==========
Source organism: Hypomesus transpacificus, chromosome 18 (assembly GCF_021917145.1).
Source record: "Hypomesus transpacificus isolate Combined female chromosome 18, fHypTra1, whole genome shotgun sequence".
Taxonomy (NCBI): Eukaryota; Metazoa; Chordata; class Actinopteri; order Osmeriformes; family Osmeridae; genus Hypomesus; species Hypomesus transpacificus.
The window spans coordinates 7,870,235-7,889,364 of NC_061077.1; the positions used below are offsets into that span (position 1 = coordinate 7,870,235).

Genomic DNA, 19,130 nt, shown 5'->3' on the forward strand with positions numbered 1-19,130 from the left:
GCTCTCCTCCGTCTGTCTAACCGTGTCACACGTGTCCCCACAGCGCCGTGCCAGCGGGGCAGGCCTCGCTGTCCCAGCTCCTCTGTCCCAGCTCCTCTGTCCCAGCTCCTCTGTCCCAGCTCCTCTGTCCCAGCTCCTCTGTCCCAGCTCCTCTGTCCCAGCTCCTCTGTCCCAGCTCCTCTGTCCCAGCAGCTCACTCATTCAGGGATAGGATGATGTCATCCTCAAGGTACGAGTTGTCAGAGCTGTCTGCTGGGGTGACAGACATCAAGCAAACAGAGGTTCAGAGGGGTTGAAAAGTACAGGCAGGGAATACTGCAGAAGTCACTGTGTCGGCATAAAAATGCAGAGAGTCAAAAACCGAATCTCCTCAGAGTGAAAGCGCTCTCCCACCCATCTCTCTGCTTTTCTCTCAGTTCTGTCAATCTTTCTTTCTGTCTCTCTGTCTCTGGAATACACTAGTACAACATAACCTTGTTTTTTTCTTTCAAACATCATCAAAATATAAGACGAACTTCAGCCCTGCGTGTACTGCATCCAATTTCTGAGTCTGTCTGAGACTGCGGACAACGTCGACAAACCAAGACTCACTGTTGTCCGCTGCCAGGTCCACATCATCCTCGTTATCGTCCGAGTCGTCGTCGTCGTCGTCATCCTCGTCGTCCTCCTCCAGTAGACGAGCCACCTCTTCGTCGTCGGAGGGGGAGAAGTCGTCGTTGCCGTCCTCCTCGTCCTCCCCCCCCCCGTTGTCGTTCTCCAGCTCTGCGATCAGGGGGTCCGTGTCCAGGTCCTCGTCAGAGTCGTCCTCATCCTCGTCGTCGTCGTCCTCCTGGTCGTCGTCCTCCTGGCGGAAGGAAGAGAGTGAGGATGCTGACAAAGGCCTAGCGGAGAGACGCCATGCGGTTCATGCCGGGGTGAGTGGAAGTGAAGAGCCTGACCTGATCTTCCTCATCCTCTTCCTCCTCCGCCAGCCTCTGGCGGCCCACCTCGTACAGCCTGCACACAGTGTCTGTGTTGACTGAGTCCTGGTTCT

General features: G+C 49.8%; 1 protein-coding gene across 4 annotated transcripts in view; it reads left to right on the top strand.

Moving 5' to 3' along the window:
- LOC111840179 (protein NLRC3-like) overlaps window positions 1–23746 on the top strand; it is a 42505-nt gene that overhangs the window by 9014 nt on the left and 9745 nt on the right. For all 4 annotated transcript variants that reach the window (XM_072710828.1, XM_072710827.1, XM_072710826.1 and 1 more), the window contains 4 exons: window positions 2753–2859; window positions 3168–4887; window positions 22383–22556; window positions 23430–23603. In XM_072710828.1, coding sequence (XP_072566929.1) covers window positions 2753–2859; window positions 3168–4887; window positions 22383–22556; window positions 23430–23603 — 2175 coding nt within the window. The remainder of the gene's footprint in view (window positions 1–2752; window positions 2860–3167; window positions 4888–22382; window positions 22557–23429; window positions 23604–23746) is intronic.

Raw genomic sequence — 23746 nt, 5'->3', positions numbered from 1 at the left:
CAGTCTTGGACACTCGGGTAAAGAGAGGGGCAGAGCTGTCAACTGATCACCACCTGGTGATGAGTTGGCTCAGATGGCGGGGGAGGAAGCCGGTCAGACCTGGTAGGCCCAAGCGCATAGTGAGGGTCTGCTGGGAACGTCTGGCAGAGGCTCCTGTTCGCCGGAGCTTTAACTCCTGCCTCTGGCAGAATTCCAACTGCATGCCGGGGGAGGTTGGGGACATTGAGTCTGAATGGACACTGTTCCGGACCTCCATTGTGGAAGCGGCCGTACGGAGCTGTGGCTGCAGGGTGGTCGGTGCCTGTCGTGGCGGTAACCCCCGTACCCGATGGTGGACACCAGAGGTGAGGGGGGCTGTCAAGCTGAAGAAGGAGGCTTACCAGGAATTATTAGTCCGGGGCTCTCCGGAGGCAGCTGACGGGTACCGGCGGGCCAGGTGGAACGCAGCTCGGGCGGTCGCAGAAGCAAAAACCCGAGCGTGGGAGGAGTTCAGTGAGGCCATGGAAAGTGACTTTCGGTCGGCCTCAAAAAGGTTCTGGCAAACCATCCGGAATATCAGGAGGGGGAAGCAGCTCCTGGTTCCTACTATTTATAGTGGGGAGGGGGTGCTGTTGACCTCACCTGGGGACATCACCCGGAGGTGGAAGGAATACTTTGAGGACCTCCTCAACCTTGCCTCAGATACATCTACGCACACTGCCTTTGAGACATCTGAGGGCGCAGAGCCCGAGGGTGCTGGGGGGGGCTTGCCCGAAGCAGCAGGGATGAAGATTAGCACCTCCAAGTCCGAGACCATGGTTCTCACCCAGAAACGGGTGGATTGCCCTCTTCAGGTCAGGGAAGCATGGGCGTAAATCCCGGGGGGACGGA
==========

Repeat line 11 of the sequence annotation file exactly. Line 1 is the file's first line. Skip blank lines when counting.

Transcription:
CAGTCTTGGACACTCGGGTAAAGAGAGGGGCAGAGCTGTCAACTGATCACCACCTGGTGATGAGTTGGCTCAGATGGCGGGGGAGGAAGCCGGTCAGACCTGGTAGGCCCAAGCGCATAGTGAGGGTCTGCTGGGAACGTCTGGCAGAGGCTCCTGTTCGCCGGAGCTTTAACTCCTGCCTCTGGCAGAATTCCAACTGCATGCCGGGGGAGGTTGGGGACATTGAGTCTGAATGGACACTGTTCCGGACCTCCATTGTGGAAGCGGCCGTACGGAGCTGTGGCTGCAGGGTGGTCGGTGCCTGTCGTGGCGGTAACCCCCGTACCCGATGGTGGACACCAGAGGTGAGGGGGGCTGTCAAGCTGAAGAAGGAGGCTTACCAGGAATTATTAGTCCGGGGCTCTCCGGAGGCAGCTGACGGGTACCGGCGGGCCAGGTGGAACGCAGCTCGGGCGGTCGCAGAAGCAAAAACCCGAGCGTGGGAGGAGTTCAGTGAGGCCATGGAAAGTGACTTTCGGTCGGCCTCAAAAAGGTTCTGGCAAACCATCCGGAATATCAGGAGGGGGAAGCAGCTCCTGGTTCCTACTATTTATAGTGGGGAGGGGGTGCTGTTGACCTCACCTGGGGACATCACCCGGAGGTGGAAGGAATACTTTGAGGACCTCCTCAACCTTGCCTCAGATACATCTACGCACACTGCCTTTGAGACATCTGAGGGCGCAGAGCCCGAGGGTGCTGGGGGGGGCTTGCCCGAAGCAGCAGGGATGAAGATTAGCACCTCCAAGTCCGAGACCATGGTTCTCACCCAGAAACGGGTGGATTGCCCTCTTCAGGTCAGGGAAGCATGGGCGTAAATCCCGGGGGGACGGA